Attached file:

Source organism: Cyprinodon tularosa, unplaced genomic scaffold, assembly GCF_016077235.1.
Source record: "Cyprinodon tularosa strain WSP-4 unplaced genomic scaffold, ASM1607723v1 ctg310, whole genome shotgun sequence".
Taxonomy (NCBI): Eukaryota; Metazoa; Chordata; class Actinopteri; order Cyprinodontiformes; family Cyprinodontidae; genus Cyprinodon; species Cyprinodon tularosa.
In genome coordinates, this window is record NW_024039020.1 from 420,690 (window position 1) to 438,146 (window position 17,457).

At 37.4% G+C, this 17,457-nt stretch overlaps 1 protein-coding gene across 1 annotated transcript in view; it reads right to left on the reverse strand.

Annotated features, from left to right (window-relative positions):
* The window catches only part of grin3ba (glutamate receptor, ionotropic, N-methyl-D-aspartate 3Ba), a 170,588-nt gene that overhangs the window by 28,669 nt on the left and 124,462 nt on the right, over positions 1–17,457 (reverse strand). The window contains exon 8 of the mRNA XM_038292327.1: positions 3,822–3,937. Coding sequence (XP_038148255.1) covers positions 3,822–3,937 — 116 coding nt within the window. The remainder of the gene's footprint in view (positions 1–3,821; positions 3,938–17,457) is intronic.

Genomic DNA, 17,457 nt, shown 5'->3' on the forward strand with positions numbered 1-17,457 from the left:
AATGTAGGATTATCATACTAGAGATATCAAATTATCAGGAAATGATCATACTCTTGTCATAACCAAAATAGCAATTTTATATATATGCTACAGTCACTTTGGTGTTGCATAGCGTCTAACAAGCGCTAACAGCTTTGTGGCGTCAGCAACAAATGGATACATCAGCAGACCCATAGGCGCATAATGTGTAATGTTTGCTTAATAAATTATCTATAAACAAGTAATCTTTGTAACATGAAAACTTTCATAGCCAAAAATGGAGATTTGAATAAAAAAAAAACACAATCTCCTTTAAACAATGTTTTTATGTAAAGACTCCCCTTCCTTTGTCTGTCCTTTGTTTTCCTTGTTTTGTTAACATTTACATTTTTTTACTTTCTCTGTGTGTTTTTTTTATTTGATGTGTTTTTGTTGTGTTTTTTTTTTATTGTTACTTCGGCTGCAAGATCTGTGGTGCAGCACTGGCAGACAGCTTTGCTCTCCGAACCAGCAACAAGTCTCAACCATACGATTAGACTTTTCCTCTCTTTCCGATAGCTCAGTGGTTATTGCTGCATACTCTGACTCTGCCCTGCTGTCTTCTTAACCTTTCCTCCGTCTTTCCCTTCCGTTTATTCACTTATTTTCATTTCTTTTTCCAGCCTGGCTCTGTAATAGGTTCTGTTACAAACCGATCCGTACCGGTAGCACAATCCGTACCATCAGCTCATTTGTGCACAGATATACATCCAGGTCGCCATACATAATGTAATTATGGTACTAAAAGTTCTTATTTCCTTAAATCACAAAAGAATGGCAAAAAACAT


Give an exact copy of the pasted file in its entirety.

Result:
Source organism: Cyprinodon tularosa, unplaced genomic scaffold, assembly GCF_016077235.1.
Source record: "Cyprinodon tularosa strain WSP-4 unplaced genomic scaffold, ASM1607723v1 ctg310, whole genome shotgun sequence".
Taxonomy (NCBI): Eukaryota; Metazoa; Chordata; class Actinopteri; order Cyprinodontiformes; family Cyprinodontidae; genus Cyprinodon; species Cyprinodon tularosa.
In genome coordinates, this window is record NW_024039020.1 from 420,690 (window position 1) to 438,146 (window position 17,457).

At 37.4% G+C, this 17,457-nt stretch overlaps 1 protein-coding gene across 1 annotated transcript in view; it reads right to left on the reverse strand.

Annotated features, from left to right (window-relative positions):
* The window catches only part of grin3ba (glutamate receptor, ionotropic, N-methyl-D-aspartate 3Ba), a 170,588-nt gene that overhangs the window by 28,669 nt on the left and 124,462 nt on the right, over positions 1–17,457 (reverse strand). The window contains exon 8 of the mRNA XM_038292327.1: positions 3,822–3,937. Coding sequence (XP_038148255.1) covers positions 3,822–3,937 — 116 coding nt within the window. The remainder of the gene's footprint in view (positions 1–3,821; positions 3,938–17,457) is intronic.

Genomic DNA, 17,457 nt, shown 5'->3' on the forward strand with positions numbered 1-17,457 from the left:
AATGTAGGATTATCATACTAGAGATATCAAATTATCAGGAAATGATCATACTCTTGTCATAACCAAAATAGCAATTTTATATATATGCTACAGTCACTTTGGTGTTGCATAGCGTCTAACAAGCGCTAACAGCTTTGTGGCGTCAGCAACAAATGGATACATCAGCAGACCCATAGGCGCATAATGTGTAATGTTTGCTTAATAAATTATCTATAAACAAGTAATCTTTGTAACATGAAAACTTTCATAGCCAAAAATGGAGATTTGAATAAAAAAAAAACACAATCTCCTTTAAACAATGTTTTTATGTAAAGACTCCCCTTCCTTTGTCTGTCCTTTGTTTTCCTTGTTTTGTTAACATTTACATTTTTTTACTTTCTCTGTGTGTTTTTTTTATTTGATGTGTTTTTGTTGTGTTTTTTTTTTATTGTTACTTCGGCTGCAAGATCTGTGGTGCAGCACTGGCAGACAGCTTTGCTCTCCGAACCAGCAACAAGTCTCAACCATACGATTAGACTTTTCCTCTCTTTCCGATAGCTCAGTGGTTATTGCTGCATACTCTGACTCTGCCCTGCTGTCTTCTTAACCTTTCCTCCGTCTTTCCCTTCCGTTTATTCACTTATTTTCATTTCTTTTTCCAGCCTGGCTCTGTAATAGGTTCTGTTACAAACCGATCCGTACCGGTAGCACAATCCGTACCATCAGCTCATTTGTGCACAGATATACATCCAGGTCGCCATACATAATGTAATTATGGTACTAAAAGTTCTTATTTCCTTAAATCACAAAAGAATGGCAAAAAACAT